European Union slaps Meta with record fine over data breach

Meta, owner of Facebook, has been fined a record €1.2 billion by the European Union for transferring EU user data to the United States.

The Irish Data Protection Commission (DPC), which acts on behalf of the European Union, said the European Data Protection Board (EDPB) had ordered it to collect “an administrative fine in the amount of €1.2 billion “.

The DPC has been investigating Meta Ireland’s transfer of personal data from the EU to the United States since 2020.

It found that Meta, which has its European headquarters in Dublin, failed to “address the risks to the fundamental rights and freedoms of data subjects” that were identified in a previous ruling by the Court of Justice of the European Union (CJEU).

In response, Meta said it was “disappointed to have been singled out” and the ruling was “flawed, unjustified and sets a dangerous precedent for the countless other companies”.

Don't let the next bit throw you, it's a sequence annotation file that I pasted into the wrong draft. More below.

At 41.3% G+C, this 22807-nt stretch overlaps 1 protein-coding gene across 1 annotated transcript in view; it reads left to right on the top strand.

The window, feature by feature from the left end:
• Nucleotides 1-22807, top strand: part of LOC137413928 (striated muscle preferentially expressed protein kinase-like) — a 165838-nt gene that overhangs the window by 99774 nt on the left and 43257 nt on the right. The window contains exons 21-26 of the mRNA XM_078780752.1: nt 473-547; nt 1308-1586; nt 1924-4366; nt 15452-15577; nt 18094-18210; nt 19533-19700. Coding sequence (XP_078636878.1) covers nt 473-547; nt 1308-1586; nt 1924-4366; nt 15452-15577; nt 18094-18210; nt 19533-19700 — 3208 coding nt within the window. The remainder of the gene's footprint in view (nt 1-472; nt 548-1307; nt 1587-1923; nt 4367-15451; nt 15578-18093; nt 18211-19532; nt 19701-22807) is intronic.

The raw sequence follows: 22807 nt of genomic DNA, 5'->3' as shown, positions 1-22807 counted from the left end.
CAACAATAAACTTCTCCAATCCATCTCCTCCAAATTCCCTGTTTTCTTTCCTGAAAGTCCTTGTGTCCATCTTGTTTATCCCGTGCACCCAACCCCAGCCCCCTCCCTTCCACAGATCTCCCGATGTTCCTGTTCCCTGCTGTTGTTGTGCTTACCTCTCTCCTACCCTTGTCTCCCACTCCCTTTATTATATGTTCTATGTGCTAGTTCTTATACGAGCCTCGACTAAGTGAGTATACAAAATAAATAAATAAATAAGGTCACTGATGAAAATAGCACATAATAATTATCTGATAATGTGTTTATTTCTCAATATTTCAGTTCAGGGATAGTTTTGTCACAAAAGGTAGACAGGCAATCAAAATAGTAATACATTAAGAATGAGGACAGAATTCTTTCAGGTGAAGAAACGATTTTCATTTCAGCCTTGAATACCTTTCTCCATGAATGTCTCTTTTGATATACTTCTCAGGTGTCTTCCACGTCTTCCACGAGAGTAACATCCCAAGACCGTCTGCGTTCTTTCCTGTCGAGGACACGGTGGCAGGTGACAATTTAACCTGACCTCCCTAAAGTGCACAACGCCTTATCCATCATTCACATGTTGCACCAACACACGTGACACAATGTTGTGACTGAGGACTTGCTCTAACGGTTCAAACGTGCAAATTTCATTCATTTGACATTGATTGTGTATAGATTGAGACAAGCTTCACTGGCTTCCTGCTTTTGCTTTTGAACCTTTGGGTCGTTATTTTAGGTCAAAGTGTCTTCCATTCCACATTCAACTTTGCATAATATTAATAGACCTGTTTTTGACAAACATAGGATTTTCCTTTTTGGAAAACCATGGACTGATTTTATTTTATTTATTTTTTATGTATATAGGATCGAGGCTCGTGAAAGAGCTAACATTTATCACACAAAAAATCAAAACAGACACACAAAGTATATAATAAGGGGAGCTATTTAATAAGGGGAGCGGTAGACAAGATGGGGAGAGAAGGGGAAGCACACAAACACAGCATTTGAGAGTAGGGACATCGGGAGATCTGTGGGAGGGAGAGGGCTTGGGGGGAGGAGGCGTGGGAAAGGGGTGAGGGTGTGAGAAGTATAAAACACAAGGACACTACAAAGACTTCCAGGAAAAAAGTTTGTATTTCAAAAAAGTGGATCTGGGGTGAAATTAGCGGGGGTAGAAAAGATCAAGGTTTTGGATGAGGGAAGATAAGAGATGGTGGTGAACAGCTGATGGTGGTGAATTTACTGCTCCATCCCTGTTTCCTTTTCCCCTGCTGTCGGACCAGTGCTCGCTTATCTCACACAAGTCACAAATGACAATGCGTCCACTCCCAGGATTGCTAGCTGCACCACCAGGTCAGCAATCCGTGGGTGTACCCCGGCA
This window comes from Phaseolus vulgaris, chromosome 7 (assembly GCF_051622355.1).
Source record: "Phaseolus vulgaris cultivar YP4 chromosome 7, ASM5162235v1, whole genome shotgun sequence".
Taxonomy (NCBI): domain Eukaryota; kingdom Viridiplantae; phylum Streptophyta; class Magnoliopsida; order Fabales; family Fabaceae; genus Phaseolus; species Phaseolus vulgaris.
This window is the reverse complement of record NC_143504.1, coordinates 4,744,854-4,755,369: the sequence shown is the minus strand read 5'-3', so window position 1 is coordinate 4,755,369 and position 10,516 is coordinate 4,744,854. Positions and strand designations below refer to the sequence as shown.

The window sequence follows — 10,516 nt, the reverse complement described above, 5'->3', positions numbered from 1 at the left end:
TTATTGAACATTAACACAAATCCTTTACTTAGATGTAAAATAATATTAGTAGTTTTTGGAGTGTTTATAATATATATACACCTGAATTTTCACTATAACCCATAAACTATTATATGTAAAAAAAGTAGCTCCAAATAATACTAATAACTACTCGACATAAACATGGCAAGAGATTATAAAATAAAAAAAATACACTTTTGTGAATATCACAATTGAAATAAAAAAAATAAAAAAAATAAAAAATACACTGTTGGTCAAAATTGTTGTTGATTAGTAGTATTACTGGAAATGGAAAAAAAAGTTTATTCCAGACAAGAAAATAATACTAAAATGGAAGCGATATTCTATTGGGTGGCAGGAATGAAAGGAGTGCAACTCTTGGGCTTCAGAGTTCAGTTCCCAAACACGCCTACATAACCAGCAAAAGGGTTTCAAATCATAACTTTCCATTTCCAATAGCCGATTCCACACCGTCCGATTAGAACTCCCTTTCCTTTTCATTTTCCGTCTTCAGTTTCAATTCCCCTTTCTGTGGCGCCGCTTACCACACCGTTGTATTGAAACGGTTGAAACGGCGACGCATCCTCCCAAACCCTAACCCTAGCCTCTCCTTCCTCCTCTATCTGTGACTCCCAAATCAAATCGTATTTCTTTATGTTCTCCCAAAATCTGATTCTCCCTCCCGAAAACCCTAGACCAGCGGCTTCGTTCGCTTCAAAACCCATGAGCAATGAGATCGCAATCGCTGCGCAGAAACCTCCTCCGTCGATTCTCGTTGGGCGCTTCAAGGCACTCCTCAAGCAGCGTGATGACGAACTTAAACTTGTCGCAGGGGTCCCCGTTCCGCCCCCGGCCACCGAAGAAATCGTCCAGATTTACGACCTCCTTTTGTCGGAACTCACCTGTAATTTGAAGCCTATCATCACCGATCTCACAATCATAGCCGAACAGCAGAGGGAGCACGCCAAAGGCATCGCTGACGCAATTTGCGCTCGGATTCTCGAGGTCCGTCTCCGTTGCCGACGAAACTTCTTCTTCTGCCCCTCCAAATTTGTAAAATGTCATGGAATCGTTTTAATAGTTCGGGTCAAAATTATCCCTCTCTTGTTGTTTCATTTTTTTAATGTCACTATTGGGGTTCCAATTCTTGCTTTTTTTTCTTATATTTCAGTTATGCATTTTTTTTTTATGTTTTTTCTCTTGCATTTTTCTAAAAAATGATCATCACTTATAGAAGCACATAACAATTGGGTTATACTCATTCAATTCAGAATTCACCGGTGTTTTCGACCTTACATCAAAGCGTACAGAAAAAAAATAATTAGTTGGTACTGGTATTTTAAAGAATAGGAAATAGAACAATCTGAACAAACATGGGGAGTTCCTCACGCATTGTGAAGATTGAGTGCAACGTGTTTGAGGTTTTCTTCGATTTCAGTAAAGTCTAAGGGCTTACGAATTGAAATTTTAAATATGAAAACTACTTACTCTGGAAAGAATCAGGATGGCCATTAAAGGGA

“We intend to appeal both the decision’s substance and its orders including the fine, and will seek a stay through the courts to pause the implementation deadlines,” Meta president of global affairs Nick Clegg and chief legal officer Jennifer Newstead said in a blog post.

“There is no immediate disruption to Facebook in Europe,” they added.

Meta said it hopes to see the US and EU adopt a new legal framework for the use of personal data in the coming months, following an agreement in principle last year, which could allow it to continue its data transfer practices.

It is the fourth fine in six months that EU regulators have slapped on Meta over data breaches by its Instagram, WhatsApp and Facebook services.

Monaco Life with AFP. Photo by Dima Solomon on Unsplash


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